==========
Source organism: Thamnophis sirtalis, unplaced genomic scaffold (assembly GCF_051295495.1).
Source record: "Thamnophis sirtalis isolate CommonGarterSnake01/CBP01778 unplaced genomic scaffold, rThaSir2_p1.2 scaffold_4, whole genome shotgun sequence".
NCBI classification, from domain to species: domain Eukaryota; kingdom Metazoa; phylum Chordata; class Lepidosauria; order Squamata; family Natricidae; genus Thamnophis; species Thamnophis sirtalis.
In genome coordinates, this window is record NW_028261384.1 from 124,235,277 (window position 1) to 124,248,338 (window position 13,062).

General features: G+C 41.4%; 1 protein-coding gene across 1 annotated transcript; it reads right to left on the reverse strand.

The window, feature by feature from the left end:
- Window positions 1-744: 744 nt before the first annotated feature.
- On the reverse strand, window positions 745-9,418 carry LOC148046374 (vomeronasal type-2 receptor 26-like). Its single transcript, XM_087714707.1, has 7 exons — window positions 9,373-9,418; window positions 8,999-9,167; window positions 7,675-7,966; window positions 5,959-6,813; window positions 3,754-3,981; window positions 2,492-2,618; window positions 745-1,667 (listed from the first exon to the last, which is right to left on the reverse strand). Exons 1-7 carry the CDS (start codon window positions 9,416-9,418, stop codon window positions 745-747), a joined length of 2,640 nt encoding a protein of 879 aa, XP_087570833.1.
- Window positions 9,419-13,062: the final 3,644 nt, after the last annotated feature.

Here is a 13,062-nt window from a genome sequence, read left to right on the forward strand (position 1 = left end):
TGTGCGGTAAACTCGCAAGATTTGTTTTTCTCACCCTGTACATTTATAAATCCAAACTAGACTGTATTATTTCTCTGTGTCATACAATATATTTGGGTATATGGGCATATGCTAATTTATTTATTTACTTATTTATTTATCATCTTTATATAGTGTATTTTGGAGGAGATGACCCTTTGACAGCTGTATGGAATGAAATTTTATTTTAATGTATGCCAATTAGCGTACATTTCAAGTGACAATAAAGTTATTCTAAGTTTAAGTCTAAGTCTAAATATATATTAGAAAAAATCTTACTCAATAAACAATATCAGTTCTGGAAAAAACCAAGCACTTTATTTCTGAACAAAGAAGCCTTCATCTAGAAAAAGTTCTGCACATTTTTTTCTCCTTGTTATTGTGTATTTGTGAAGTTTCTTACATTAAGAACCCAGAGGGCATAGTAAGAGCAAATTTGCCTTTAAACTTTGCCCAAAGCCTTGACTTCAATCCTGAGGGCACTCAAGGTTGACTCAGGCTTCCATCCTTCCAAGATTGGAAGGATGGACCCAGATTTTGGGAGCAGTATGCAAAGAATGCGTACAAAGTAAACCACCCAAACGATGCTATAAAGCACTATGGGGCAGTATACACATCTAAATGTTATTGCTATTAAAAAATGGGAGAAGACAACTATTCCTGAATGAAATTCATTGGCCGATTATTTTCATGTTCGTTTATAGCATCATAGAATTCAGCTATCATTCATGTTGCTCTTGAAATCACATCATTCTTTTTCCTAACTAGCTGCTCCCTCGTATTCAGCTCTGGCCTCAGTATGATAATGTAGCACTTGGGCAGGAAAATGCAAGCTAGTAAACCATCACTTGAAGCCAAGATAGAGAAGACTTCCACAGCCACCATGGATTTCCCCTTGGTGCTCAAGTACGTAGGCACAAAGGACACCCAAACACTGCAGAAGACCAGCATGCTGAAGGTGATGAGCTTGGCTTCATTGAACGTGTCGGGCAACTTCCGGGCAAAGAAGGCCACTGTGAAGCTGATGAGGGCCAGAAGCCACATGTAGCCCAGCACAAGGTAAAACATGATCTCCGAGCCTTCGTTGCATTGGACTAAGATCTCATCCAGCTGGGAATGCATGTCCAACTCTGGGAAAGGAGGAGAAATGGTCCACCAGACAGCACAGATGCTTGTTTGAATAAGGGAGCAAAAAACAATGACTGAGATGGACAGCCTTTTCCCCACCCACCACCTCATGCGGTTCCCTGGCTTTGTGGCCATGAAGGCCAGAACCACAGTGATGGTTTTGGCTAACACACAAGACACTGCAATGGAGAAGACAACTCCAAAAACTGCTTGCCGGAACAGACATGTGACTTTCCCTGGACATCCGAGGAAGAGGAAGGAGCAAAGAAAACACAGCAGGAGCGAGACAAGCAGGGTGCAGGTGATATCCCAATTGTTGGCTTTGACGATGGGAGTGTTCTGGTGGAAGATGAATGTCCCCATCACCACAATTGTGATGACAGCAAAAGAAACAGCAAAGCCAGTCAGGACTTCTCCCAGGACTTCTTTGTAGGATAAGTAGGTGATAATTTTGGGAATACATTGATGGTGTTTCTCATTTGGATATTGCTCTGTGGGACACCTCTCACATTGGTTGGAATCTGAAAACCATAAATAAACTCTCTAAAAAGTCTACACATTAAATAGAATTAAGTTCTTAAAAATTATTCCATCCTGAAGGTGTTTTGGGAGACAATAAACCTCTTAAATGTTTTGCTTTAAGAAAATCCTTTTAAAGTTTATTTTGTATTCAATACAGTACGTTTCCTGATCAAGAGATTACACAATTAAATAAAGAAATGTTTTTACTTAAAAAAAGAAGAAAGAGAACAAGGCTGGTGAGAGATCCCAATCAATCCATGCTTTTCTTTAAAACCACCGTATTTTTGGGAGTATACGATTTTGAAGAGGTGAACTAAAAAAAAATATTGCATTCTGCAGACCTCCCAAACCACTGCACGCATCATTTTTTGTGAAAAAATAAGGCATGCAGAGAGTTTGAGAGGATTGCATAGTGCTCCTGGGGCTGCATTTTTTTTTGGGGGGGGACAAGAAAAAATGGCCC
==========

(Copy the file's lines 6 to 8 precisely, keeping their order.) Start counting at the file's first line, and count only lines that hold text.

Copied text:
The window, feature by feature from the left end:
- Window positions 1-744: 744 nt before the first annotated feature.
- On the reverse strand, window positions 745-9,418 carry LOC148046374 (vomeronasal type-2 receptor 26-like). Its single transcript, XM_087714707.1, has 7 exons — window positions 9,373-9,418; window positions 8,999-9,167; window positions 7,675-7,966; window positions 5,959-6,813; window positions 3,754-3,981; window positions 2,492-2,618; window positions 745-1,667 (listed from the first exon to the last, which is right to left on the reverse strand). Exons 1-7 carry the CDS (start codon window positions 9,416-9,418, stop codon window positions 745-747), a joined length of 2,640 nt encoding a protein of 879 aa, XP_087570833.1.